Doctors have used medical imaging for over a century to diagnose disease. Deep learning is giving this powerful tool a major upgrade.
This week, luminaries from the world of medical imaging will gather at MICCAI (the International Conference on Medical Image Computing and Computer-Assisted Intervention) in Granada, Spain, to present the latest research in these fields. It’s telling that 70 percent of the 400 papers to be featured at the conference use AI.
“AI is revolutionizing healthcare and recent reports show that medical image analysis is the top sector within this revolution,” said Alejandro Frangi, Diamond Jubilee Chair in Computational Medicine and director of CISTIB at the University of Leeds, U.K., and the General Chair for MICCAI 2018.
Now in its 21st year, MICCAI is widely recognized as the world’s leading research conference on medical imaging. This year’s event will be the largest yet, with a greater than 30 percent increase in both attendance and submitted research papers.
BraTS Boggles Brains
The work presented at MICCAI has never been more relevant — many countries worldwide are reporting a shortage in radiologists. Research seeks to automatically annotate medical images using AI, enabling doctors to diagnose disease more quickly. This technology has the potential to relieve the radiology resource gap, and help improve patient outcomes.
The BraTS (Multimodal Brain Tumor Segmentation) Challenge, the results of which were announced at MICCAI 2018, is one of the medical imaging research community’s most prestigious competitions. BraTS evaluates state-of-the-art methods for analyzing multimodal magnetic resonance imaging (MRI) scans of brain tumors.
From a field of almost 400 participants, NVIDIA Senior Research Scientist Andriy Myronenko won the challenge using autoencoder regularization, a deep learning segmentation technique.
Tackling the Deep Learning Data Shortage
NVIDIA’s applied research team presented a dozen papers at MICCAI 2018. They include work that addresses the shortage of accurate and reliable training data, a major roadblock to applying deep learning in medical research.
In basic terms, deep learning works by using large amounts of data to train machines to perform a specific task. The more data used to train the system, and the more diverse that data is, the better the deep learning system becomes at its task.
Using a DGX deep learning supercomputer, the team applied an AI technique called generative adversarial networks (GANs) to generate synthetic images, which can be used to train an AI-based medical imaging system. The deep-learning generated data can provide an automatable, low-cost source of diverse data that supplements real-world data.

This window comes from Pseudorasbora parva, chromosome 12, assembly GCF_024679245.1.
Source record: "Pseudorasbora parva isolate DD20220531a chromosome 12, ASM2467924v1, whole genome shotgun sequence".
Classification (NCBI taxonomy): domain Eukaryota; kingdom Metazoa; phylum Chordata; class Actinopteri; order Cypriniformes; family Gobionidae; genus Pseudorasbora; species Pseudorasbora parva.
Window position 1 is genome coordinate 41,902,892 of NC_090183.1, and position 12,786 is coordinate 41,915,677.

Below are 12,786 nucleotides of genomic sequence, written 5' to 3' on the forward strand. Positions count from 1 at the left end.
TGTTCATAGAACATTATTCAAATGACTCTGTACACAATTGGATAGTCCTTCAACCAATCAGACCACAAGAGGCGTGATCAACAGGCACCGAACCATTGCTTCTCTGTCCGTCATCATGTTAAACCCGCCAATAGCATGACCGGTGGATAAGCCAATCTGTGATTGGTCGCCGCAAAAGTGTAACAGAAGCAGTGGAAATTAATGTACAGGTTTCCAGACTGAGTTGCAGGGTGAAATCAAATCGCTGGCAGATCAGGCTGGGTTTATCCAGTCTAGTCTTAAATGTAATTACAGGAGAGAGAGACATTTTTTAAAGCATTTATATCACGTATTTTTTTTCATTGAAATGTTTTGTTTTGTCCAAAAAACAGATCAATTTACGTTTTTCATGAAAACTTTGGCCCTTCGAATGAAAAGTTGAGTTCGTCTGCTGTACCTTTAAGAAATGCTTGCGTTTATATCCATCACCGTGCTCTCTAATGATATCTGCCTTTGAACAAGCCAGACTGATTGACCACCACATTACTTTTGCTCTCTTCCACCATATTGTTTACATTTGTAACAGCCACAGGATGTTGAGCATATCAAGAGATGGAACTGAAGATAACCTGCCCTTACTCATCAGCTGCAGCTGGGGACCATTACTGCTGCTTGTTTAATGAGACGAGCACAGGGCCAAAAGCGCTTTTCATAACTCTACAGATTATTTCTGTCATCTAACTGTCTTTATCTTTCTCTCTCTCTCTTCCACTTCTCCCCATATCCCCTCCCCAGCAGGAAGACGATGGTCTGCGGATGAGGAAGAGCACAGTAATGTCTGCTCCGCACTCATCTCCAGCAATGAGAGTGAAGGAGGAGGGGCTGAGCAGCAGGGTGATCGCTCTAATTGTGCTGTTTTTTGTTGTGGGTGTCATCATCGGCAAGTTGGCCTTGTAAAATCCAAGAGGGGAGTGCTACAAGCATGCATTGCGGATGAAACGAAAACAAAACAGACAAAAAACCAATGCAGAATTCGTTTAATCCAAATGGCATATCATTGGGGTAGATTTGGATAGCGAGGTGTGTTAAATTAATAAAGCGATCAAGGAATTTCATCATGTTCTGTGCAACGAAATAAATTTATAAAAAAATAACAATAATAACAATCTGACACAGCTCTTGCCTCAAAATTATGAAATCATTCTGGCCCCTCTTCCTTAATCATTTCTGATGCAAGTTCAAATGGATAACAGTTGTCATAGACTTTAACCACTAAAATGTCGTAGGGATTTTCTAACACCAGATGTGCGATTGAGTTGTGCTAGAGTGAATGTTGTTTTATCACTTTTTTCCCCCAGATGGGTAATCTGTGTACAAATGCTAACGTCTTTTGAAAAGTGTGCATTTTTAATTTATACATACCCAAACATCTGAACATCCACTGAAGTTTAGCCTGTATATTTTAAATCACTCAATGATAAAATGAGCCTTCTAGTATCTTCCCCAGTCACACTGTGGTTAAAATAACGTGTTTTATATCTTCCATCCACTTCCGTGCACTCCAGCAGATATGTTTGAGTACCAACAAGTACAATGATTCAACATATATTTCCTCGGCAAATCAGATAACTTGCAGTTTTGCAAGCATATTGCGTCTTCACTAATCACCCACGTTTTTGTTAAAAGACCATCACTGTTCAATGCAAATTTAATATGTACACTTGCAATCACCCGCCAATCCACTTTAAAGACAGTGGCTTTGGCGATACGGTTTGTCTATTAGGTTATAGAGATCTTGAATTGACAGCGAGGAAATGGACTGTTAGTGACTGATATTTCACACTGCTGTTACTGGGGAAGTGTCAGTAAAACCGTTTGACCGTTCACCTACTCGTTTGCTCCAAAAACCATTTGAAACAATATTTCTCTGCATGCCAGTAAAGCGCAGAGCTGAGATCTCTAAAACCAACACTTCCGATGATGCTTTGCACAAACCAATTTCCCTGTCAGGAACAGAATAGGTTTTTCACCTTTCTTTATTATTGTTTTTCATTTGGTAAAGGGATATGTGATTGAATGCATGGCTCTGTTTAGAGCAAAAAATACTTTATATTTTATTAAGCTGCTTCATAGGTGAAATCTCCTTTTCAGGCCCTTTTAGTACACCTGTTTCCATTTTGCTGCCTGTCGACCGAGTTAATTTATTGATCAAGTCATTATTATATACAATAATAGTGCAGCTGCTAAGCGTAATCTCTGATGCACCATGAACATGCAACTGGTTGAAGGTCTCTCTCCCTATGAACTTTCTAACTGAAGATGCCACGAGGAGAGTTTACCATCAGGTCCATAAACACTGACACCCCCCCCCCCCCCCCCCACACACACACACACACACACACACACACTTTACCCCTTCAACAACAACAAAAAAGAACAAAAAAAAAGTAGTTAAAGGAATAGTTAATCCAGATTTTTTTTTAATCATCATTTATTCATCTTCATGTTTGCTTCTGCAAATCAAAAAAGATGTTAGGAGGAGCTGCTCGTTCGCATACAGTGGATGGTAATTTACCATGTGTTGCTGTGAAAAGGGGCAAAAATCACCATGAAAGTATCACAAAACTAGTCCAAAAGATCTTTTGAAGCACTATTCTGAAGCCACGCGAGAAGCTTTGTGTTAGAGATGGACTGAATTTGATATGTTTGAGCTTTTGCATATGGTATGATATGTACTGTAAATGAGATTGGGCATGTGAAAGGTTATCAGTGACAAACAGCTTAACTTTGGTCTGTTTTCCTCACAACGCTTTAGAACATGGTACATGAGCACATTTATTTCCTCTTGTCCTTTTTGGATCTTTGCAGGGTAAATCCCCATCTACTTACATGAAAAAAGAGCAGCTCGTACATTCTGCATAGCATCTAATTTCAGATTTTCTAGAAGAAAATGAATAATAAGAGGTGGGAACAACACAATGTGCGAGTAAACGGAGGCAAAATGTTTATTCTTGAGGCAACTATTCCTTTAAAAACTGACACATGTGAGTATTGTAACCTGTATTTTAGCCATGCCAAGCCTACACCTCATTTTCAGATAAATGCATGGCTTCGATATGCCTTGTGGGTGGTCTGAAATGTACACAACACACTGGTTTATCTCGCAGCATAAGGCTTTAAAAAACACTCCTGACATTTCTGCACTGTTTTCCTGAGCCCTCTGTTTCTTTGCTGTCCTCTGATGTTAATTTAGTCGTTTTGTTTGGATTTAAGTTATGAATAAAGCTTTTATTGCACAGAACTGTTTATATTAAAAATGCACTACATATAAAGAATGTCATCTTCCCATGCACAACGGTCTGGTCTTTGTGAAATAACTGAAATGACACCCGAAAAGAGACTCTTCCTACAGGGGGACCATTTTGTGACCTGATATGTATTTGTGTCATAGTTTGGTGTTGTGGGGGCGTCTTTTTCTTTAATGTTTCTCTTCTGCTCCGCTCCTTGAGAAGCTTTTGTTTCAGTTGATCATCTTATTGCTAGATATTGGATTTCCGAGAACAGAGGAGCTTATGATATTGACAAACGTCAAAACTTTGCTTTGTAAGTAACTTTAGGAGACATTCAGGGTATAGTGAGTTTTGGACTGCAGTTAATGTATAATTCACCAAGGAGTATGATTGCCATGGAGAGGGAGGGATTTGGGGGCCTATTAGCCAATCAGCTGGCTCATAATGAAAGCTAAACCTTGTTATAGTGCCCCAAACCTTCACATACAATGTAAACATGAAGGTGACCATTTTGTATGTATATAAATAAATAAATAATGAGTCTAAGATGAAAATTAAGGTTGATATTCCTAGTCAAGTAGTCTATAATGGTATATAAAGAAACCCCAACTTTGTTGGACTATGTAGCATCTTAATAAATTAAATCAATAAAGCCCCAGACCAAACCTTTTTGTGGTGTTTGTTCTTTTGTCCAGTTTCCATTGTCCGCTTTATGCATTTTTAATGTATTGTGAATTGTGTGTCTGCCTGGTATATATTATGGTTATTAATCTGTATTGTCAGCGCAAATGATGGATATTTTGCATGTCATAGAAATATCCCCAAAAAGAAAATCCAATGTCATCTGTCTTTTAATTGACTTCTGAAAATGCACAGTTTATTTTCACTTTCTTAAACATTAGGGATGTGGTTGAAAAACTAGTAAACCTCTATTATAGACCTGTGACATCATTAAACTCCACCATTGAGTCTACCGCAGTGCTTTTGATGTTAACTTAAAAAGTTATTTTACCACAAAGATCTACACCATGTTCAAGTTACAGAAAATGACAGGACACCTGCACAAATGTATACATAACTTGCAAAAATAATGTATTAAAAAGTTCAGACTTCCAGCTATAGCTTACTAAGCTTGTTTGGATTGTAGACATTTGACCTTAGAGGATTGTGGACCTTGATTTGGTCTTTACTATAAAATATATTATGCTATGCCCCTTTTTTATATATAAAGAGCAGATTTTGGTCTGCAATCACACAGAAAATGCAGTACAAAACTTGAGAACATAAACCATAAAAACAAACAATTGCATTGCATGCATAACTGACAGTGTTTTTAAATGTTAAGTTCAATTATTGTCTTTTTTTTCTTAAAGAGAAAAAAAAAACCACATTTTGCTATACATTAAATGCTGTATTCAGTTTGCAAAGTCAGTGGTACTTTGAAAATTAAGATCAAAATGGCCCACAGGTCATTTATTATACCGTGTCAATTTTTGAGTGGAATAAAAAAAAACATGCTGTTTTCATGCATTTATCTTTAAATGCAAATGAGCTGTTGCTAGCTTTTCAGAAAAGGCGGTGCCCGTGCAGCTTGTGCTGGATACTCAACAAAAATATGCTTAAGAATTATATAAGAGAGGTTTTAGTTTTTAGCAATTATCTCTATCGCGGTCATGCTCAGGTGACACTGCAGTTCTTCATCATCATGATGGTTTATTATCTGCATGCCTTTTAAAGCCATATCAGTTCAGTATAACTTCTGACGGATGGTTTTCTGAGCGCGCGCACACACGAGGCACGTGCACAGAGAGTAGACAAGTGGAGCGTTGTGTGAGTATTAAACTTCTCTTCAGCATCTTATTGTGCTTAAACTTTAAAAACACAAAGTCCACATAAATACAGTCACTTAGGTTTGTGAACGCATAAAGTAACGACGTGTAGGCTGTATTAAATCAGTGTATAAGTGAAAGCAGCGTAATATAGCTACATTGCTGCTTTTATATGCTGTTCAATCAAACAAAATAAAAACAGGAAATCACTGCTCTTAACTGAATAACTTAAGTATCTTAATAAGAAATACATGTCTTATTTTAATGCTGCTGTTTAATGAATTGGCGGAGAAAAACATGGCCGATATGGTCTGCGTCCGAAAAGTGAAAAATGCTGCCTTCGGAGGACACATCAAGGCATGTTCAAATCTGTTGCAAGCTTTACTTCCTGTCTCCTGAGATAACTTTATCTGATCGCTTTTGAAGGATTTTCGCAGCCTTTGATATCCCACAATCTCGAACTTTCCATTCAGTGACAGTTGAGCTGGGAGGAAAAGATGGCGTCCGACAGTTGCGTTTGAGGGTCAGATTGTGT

And, because the images are synthetically generated, there are no patient data or privacy concerns. Medical institutions can easily share data they generate with other institutions, creating millions of different combinations that can be used to accelerate their work.
The team hopes their work can immediately help deep learning scientists generate new medical imaging data that can be used, in the end, to save lives.
Transforming Medical Imaging with Deep Learning
On the show floor and beyond, NVIDIA is infusing MICCAI 2018 with deep learning.
Hundreds of attendees participated in the two short hands-on courses run by the NVIDIA Deep Learning Institute. For those who missed out on the instructor-led training at MICCAI, there’s a wealth of DLI content targeting healthcare applications available online. Learn more and sign up at www.nvidia.co.uk/dli.
Among the highlights on the NVIDIA booth is NVIDIA Clara, an open platform that enables the medical industry to build and deploy breakthrough algorithms to create intelligent instruments and automate healthcare workflows.
At MICCAI, U.S.-based ultrasound technology specialist Cephasonics became the first to announce it’s adopting the NVIDIA Clara platform, including Clara AGX, to power its next-generation architecture for ultrasound AI and deep learning. NVIDIA Clara AGX is a revolutionary computing architecture based on the NVIDIA Xavier AI computing module and NVIDIA Turing GPUs.
Better Diagnosis, Better Outcomes
“Imaging is crucial for future precision medicine as it contributes to it rich, and arguably more specific and discriminative, biomarkers of health and disease,” said Frangi. “Moreover, with recent breakthroughs in deep learning, AI is enabling the holy grail of fully automated radiological data analysis.”
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